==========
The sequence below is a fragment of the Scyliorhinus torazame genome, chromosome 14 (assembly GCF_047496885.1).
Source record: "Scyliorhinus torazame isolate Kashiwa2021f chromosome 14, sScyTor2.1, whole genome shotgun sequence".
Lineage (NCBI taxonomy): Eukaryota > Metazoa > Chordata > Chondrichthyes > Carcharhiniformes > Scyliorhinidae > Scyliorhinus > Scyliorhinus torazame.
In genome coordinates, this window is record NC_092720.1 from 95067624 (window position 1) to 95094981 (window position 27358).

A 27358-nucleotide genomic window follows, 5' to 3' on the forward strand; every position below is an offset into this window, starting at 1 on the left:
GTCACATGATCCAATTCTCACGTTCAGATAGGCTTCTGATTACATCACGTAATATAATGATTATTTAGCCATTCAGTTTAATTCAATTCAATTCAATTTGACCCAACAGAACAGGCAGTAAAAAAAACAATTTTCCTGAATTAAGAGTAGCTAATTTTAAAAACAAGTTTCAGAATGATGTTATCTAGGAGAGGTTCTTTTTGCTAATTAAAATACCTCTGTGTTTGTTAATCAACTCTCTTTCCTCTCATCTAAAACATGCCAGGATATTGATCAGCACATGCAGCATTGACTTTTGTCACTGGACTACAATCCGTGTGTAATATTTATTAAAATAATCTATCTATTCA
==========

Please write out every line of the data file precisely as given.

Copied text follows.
The sequence below is a fragment of the Scyliorhinus torazame genome, chromosome 14 (assembly GCF_047496885.1).
Source record: "Scyliorhinus torazame isolate Kashiwa2021f chromosome 14, sScyTor2.1, whole genome shotgun sequence".
Lineage (NCBI taxonomy): Eukaryota > Metazoa > Chordata > Chondrichthyes > Carcharhiniformes > Scyliorhinidae > Scyliorhinus > Scyliorhinus torazame.
In genome coordinates, this window is record NC_092720.1 from 95067624 (window position 1) to 95094981 (window position 27358).

A 27358-nucleotide genomic window follows, 5' to 3' on the forward strand; every position below is an offset into this window, starting at 1 on the left:
GTCACATGATCCAATTCTCACGTTCAGATAGGCTTCTGATTACATCACGTAATATAATGATTATTTAGCCATTCAGTTTAATTCAATTCAATTCAATTTGACCCAACAGAACAGGCAGTAAAAAAAACAATTTTCCTGAATTAAGAGTAGCTAATTTTAAAAACAAGTTTCAGAATGATGTTATCTAGGAGAGGTTCTTTTTGCTAATTAAAATACCTCTGTGTTTGTTAATCAACTCTCTTTCCTCTCATCTAAAACATGCCAGGATATTGATCAGCACATGCAGCATTGACTTTTGTCACTGGACTACAATCCGTGTGTAATATTTATTAAAATAATCTATCTATTCA